Contested control call on Wilmer Flores’ ‘disappointing way’ to end San Francisco Giants season, says Gabe Kapler

SAN FRANCISCO – Wilmer Flores swung – or he didn’t – and that’s it. Last call for the San Francisco Giants.

A surprising and spectacular race for the Giants ended surprisingly Thursday night. Flores slowly returned to cover after being called up for a contested failure, ending a 2-1 loss to the Los Angeles Dodgers in Game 5 of the National League Division Series.

“Looks like he didn’t go. I mean, that was my point of view,” Giants manager Gabe Kapler said.

“I just think it’s just a disappointing way to end,” he said.

Kapler added: “It escalated in the last play of the match… in this case, a failure to fail.”

“This will be the thing that we talk about a lot and I understand why,” he said. “I just don’t know how much it makes sense for us on our side to separate that. I don’t know how, how useful this is going to be.”

Kapler’s Ball Club, which set a franchise record with 107 regular season wins and had stayed ahead of the Dodgers all year, couldn’t finish the defending World Series champions in a win-win game.

Instead, the Giants’ last chance ended when Flores was called out to 0-2 by Dodgers ace Max Scherzer working in a closer role.

With a runner in the first row and two strikeouts, Flores appeared in TV reruns to hold out on a low, far slider who missed the strike zone. Home plate umpire Doug Eddings checked with first baseman Gabe Morales, who decided Flores swung. Check swings are judgment calls and are not reviewable under Major League Baseball’s replay rules.

“I mean, the immediate emotion is frustration, isn’t it?” Kapler said.

“Super tough. Yeah, I mean obviously you don’t want a game to end that way. I know these guys are working really hard to make the right decision so it’s super tough on our end. Obviously, it’s going to be frustrating to have an end of the game like that, but a very high quality hitter at home that can come up in that count is no guarantee of success at the end of the streak. It’s just a hard way to end it. “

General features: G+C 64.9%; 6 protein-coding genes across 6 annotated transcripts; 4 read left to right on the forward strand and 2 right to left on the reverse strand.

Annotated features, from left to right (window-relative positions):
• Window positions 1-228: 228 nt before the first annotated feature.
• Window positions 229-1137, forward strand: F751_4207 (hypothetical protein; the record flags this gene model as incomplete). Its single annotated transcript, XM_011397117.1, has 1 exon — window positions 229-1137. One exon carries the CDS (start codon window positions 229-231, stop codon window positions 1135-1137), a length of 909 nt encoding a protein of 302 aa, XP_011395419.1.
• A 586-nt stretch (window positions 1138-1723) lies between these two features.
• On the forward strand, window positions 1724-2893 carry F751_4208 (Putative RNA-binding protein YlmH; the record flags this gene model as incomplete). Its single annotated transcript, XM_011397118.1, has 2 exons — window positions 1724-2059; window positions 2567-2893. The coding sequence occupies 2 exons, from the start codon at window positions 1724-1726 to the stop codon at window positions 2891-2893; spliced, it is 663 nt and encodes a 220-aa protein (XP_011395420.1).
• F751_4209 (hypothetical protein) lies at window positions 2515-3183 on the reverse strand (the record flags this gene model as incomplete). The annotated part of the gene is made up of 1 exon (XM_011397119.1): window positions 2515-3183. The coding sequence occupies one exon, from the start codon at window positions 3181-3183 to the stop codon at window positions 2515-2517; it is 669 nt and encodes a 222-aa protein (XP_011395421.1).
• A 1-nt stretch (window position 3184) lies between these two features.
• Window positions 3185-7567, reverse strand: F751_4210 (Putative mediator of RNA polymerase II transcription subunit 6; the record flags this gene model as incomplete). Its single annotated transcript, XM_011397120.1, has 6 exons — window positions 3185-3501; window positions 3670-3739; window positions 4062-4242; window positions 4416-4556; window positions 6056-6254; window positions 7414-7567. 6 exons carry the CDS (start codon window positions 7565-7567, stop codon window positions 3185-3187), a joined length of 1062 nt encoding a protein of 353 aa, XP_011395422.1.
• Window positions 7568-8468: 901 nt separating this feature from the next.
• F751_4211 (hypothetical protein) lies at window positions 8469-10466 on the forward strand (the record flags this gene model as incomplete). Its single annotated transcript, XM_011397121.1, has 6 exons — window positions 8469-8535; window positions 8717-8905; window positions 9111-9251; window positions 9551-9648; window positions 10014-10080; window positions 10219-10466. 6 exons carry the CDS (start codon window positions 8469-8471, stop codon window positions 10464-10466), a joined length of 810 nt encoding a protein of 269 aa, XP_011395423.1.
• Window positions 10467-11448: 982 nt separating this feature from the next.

Morales told a reporter from the pool that “Check swings are one of the toughest calls we have. I don’t get multiple camera angles when watching it live. When this happened. live, I thought he was there, that’s why I called it a swing. “

Morales said he saw a replay of the last pitch. When asked if he still thinks it was a swing, team leader Ted Barrett responded.

“Yeah, no, we, yeah, yeah, he didn’t mean it,” Barrett said.

Many in the crowd of 42,275 people had a more definitive opinion.

Fans who had spent the evening standing and waving orange towels erupted in anger at Morales’ call. Some threw cans of beer on the field as the Dodgers exited their dugout canoe, and several garbage was dumped on the grass in the outfield.

It was the abrupt end of a year that few have seen coming out of spring training, especially for a team that hadn’t finished more than 0.500 since 2016.

With World Series champions Dodgers and the San Diego Padres heavily favored, the upstart Giants have not only seen their seasoned league veterans shine, but have repeatedly mounted their multitude of new faces – including young ace Logan Webb – at the best baseball record.

They did so behind the resurgent seasons of wide receiver Buster Posey and all-star shortstop Brandon Crawford. Kris Bryant, acquired by the trade deadline, provided pop to a team that led the National League with 241 home runs.

That power was mostly lacking in the deciding game against the Dodgers. Darin Ruf’s solo shot against Julio Urias was the only point scored by the Giants.

At the end of July, Ruf had his own experience with a check-swing against Los Angeles. Referees ruled he held on – it looked like he hadn’t come close – on a full-count pitch with goals loaded and two ninth-inning strikeouts at Dodger Stadium, resulting in a tying goal in a game the Giants ultimately won.

This time the appeal went differently against his club.

“I mean, at the time I didn’t know that, but obviously we got to see the rerun and it didn’t look like he went,” Ruf said. “But a check swing earlier in the year also helped us. So it’s pretty funny how it all comes down to those two events. But, yeah, right, yeah.”

It was the 24th game this season between the rivals, and they divided them – 12 wins apiece.

The Dodgers won the last meeting and manager Dave Roberts did his best to get the final call to go his way.

“I’m trying to sell it as much as I can. So it’s baseball and, it’s baseball, and ultimately we won a baseball game,” he said.

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